Mother Night Nick Nolte stars in this adaptation of Kurt Vonnegut’s novel about a man facing trial as a war criminal after World War II because he had broadcast pro-Nazi propaganda. What the court doesn’t know, and what everyone who does know will deny, is that he was secretly transmitting coded messages for the Allies as an American spy. As he awaits his trial, he’s been ordered to write his memoirs of the war, which leads him to re-evaluate the events of his life. The movie’s theme is best summed up by the line “we are what we pretend to be, so we must be very careful about what we pretend to be.” The film adaptation is very faithful to Vonnegut’s novel.
Sweet Liberty In Writer/Director/Star Alan Alda’s 1986 film, historian Michael Burgess (Alda) has sold the movie rights to his scholarly book about a particular incident during the Revolutionary War, and Hollywood has showed up to film on location. Michelle Pfeiffer and Michael Caine are the stars of the film-within-the-film, she a sweet young thing that Michael immediately falls for, he a handsome cad who immediately sets about seducing his co-star, Michael’s girlfriend and the Mayor’s wife. Meanwhile, Michael’s elderly mother (Lillian Gish) is certain there’s poison in her food and the devil is in her kitchen, and neanderthal screenwriter Stanley (Bob Hoskins) is happily dumbing down the script to meet the director’s three rules for success: “Defy authority, destroy property, and take people’s clothes off.” An entertaining film in which Alda expresses his feelings about the movie industry. Some critics complained that it wasn’t mean-spirited or biter enough.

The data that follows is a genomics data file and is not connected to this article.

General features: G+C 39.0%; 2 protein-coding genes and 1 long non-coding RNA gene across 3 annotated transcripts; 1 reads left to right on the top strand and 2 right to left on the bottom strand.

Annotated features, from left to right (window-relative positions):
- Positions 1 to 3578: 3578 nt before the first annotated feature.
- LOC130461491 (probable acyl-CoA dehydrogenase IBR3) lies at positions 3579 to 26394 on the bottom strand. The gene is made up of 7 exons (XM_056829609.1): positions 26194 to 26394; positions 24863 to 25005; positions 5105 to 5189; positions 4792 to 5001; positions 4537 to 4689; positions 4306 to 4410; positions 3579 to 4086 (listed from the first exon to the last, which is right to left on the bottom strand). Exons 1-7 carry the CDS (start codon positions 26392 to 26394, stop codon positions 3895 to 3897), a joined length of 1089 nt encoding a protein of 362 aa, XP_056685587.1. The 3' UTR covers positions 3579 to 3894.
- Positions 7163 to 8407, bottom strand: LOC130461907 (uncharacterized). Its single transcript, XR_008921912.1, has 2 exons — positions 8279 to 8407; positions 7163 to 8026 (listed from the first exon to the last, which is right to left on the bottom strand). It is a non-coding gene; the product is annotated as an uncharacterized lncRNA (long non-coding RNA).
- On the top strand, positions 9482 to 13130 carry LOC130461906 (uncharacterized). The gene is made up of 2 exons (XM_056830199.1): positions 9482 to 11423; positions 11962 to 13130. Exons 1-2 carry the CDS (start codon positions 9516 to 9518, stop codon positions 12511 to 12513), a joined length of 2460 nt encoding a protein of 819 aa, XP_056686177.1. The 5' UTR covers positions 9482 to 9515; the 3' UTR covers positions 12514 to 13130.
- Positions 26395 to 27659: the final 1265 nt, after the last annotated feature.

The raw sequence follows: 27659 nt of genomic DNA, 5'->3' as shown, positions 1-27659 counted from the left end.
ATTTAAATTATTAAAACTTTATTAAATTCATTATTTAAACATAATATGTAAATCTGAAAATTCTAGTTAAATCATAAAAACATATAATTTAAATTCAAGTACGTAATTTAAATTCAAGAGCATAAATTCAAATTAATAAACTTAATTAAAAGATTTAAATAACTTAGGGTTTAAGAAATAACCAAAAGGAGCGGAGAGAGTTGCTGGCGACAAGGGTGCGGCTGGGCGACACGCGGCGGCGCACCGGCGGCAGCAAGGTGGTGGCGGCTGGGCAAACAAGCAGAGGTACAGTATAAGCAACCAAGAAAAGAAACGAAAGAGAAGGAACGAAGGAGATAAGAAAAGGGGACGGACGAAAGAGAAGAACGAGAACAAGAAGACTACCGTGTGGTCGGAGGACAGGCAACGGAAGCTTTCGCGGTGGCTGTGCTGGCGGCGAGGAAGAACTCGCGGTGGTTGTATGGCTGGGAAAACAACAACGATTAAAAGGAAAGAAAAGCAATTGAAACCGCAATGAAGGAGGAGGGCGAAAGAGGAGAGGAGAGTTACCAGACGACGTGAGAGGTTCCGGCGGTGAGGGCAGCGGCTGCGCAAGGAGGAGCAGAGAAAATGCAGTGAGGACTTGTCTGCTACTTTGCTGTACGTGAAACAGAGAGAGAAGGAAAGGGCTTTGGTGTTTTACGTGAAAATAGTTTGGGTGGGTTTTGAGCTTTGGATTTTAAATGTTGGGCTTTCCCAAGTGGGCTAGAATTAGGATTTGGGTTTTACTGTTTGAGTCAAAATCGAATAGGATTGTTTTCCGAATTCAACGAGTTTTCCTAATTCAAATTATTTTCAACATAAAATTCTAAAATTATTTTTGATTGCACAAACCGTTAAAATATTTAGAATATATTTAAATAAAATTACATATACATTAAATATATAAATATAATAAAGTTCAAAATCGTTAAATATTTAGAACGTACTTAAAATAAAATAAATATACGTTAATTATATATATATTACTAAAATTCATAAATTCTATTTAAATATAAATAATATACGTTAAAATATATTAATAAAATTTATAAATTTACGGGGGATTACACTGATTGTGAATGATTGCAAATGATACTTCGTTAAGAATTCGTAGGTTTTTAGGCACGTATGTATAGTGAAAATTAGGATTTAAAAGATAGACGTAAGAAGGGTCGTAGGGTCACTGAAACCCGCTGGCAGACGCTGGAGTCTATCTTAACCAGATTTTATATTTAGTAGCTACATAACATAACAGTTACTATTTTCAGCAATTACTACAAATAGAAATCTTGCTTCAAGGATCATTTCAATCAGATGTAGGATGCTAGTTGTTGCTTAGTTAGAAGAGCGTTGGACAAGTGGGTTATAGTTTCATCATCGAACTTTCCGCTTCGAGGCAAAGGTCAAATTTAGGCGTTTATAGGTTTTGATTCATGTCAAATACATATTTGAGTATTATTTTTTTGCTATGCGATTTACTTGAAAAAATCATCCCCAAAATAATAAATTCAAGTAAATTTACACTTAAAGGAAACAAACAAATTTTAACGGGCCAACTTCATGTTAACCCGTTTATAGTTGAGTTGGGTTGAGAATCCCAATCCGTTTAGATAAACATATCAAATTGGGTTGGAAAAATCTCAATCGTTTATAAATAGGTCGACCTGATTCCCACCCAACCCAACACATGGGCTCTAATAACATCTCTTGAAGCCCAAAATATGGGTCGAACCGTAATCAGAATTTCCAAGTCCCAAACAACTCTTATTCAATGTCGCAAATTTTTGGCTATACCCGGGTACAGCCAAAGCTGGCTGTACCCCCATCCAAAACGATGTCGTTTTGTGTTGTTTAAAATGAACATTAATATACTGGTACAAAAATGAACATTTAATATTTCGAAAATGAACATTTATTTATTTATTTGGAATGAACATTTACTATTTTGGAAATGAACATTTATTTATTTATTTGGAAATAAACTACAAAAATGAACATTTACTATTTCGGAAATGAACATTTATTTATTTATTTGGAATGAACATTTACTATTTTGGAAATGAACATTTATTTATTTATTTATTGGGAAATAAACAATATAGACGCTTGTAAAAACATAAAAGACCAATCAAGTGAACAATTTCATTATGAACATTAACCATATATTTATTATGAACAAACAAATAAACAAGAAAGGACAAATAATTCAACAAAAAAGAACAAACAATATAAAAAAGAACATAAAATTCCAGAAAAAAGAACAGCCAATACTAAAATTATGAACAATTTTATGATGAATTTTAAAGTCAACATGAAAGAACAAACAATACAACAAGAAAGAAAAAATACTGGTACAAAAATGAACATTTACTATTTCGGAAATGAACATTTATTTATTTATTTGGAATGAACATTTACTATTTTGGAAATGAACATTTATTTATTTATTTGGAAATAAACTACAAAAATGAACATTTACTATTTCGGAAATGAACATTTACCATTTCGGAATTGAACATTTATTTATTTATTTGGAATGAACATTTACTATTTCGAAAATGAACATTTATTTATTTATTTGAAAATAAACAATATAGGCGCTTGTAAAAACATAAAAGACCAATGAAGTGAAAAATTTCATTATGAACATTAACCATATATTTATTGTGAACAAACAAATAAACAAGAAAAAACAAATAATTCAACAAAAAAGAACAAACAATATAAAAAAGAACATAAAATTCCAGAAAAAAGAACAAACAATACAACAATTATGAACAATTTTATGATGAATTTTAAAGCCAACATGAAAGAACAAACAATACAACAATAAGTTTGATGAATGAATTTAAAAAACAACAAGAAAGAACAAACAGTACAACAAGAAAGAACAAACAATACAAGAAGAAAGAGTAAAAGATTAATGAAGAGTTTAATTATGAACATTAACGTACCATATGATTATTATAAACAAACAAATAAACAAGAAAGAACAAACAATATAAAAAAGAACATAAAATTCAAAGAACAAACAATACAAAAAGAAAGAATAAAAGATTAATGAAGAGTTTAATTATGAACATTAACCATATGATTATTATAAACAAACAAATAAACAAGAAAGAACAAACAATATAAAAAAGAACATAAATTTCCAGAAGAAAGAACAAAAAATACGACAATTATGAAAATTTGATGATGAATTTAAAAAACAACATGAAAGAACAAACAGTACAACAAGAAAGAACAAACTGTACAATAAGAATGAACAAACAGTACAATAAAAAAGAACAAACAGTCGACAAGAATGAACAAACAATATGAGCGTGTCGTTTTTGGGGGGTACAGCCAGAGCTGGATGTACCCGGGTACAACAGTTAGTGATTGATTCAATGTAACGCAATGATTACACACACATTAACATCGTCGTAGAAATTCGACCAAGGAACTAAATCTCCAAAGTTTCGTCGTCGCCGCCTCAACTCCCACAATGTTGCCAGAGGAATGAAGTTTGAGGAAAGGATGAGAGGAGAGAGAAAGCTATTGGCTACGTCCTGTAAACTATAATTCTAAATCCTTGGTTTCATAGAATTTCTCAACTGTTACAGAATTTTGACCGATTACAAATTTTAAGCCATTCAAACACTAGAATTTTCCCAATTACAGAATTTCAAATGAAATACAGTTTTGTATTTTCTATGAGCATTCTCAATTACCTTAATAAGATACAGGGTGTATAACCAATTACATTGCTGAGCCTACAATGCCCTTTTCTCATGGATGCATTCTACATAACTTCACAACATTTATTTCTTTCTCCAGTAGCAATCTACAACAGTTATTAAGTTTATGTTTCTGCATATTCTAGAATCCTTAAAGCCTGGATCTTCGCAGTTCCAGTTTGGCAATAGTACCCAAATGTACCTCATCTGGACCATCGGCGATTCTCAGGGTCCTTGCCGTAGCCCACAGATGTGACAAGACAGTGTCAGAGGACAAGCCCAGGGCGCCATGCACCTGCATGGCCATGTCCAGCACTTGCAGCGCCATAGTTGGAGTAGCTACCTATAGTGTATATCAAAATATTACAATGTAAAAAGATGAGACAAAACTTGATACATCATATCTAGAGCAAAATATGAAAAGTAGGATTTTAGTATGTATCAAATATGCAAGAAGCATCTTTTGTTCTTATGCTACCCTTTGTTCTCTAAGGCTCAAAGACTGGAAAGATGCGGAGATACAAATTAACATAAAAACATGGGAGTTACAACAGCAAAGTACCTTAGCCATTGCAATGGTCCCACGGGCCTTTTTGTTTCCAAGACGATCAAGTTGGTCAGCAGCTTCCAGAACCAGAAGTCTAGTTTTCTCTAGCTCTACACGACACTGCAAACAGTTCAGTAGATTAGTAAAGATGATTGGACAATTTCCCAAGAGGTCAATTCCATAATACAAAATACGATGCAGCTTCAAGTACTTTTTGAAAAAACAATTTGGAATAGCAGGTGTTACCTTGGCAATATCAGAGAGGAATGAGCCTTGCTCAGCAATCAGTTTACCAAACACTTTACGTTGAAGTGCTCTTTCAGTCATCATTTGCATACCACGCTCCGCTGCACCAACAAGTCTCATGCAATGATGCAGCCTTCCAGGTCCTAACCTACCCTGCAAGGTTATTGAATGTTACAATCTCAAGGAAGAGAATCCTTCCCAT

Made in Heaven In 1957, a young musician named Mike Shea (Timothy Hutton) dies while trying to rescue a family in an accident; when he gets to heaven, he meets and falls in love with a heavenly guide named Annie (Kelly McGillis) who has not yet spent time living as a human on Earth. Before too long, the two are deeply in love, but then Annie is called up to go be born. Desperately Mike begs the Heavenly powers to allow him to be reincarnated at the same time; God, in the form of “Emmett,” a chain-smoking guy with an orange crew-cut, agrees to let him go, with one catch; Mike and Annie will not remember each other, and they only have 30 years to find each other again. Debra Winger (who was then married to Hutton), dresses in male drag to play God.
Other People’s Money Danny De Vito departs from his usual roles, playing a mostly non-comedic role as somebody who isn’t a vulgar loser, in a surprisingly even-handed look at corporate raiders and leveraged buyouts. Gregory Peck, in his last major role, plays “Jorgy” Jorgensen, a paternalistic business owner who fights to keep “Larry the Liquidator” from taking over and dissolving his company, which is the largest employer in a small town. He turns to his step-daughter Kate (Penelope Ann Miller), an attorney, to fend off Larry’s efforts. Larry tries to romance Kate, but also pursues his plan to acquire and liquidate the factory, leading to a showdown at the stockholders’ meeting. Piper Laurie and Dean Jones appear in supporting roles. Adapted from a play of the same title and directed by Norman Jewison, most critics felt Other People’s Money was too soft on corporate America and should have had a more satirical bite.
We may come up with another list of forgotten films, but so far I’ve come up with a bunch that are simply not available anywhere but on old VHS tapes from the Goodwill.